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UK stores will adapt to digital or be obsolete, warns leading developer

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UK retail stores must adapt to the rise of digital shopping or become obsolete, British Land warned today.

Announcing its full-year results today, the property investor said stores remained central to UK retail in a world increasingly dominated by online shopping. But physical and digital shopping must be integrated, with stores becoming showrooms, as well as pick-up and return points.

Reporting a fall in full-year profits, British Land said its UK retail business had been hit by the “twin challenges” of lower consumer spending and the growth of online sales. But it was now key to adapt to the changing way that people now shop. Those stores that could not be adapted were, it warned, “essentially obsolete.”

“Too much of the available space in the UK is not well-suited to these changing needs, or can it be economically adapted,” said British Land in its full-year statement today. “Although retailers are reducing their overall space requirements, demand for the right type of space remains strong and as a result the retail property market continues to be heavily polarised between the right space and that which is essentially obsolete.

“Our retail property strategy therefore focuses on aligning our properties closely to the changing needs of retailers and consumers ensuring we remain at the forefront of market evolution. Our portfolio is well balanced to the way people shop – rational (purpose-led) and emotional (experience-led) – so our retail destinations are focused on experiential, convenience or functional shopping.”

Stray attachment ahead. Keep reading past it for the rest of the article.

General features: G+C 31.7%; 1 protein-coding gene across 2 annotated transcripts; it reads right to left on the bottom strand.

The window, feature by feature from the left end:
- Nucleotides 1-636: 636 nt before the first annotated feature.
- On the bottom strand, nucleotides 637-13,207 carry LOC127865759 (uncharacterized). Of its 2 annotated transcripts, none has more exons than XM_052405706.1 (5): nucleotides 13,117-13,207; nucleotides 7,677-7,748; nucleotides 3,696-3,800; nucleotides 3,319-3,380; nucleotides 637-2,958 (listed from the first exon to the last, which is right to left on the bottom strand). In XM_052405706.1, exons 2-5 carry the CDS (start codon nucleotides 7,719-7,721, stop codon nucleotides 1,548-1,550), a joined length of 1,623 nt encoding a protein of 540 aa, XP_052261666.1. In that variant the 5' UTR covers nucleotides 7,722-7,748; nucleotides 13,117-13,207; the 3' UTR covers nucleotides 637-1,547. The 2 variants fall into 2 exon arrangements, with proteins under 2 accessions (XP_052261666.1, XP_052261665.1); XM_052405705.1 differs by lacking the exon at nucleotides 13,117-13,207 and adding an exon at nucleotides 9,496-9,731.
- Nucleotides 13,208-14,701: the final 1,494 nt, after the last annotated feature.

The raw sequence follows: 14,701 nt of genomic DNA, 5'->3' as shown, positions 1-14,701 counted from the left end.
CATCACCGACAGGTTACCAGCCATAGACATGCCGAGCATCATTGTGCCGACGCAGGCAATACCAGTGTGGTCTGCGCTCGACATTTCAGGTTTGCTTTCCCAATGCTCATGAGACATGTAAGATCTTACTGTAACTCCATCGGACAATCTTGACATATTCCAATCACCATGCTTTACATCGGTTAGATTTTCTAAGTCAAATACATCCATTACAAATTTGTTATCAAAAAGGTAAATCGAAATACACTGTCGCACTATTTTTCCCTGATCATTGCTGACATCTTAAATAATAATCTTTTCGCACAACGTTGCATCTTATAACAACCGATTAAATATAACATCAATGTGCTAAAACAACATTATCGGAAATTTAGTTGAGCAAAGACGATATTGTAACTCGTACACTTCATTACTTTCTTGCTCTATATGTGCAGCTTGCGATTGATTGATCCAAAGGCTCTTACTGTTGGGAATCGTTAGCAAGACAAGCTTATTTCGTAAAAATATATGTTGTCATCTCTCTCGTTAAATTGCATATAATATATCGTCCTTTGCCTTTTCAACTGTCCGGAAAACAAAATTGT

The property investment company, which has 60% of its UK portfolio in retail and which is planning to exit its “subscale” European business, said: “The way people shop is changing. The internet lies at the heart of these changes not only because of the immediacy of being able to buy online but also because of the way it enables consumers to compare prices and quality, share their opinions and shape the development of new products and services. The line between online and physical sales is getting increasingly blurred with the majority of sales more likely to have some sort of digital aspect.”

Citing a recently-struck long-term partnership with BT to introduce free wi-fi to all its shopping centres and find a way to extend wi-fi across retail parks, Chris Grigg, British Land chief executive, said: “This will allow us to expand our digital platform and exploit technological innovations.”

He added: “In this environment, it is even more important to have the right assets, the right approach and an ability to adapt in a fast-changing environment.”

In the year to March 31, the property investor said its retail portfolio had outperformed industry indices. But pre-tax profits of £260m were down from £479m last time. Underlying profits, however, rose by 1.9% to £274m. Its portfolio valuation rose by 0.5% to £10.5bn over the year.

The company said highlights included this month’s opening of the Whiteley Shopping Centre which is more than 90% pre-let.

Retail assets make up 60% of the British Land portfolio, which also has major holdings in office space. The company currently runs about 29m sq ft of retail space, across 80 retail parks, 91 superstores, 17 shopping centres and 13 department stores.

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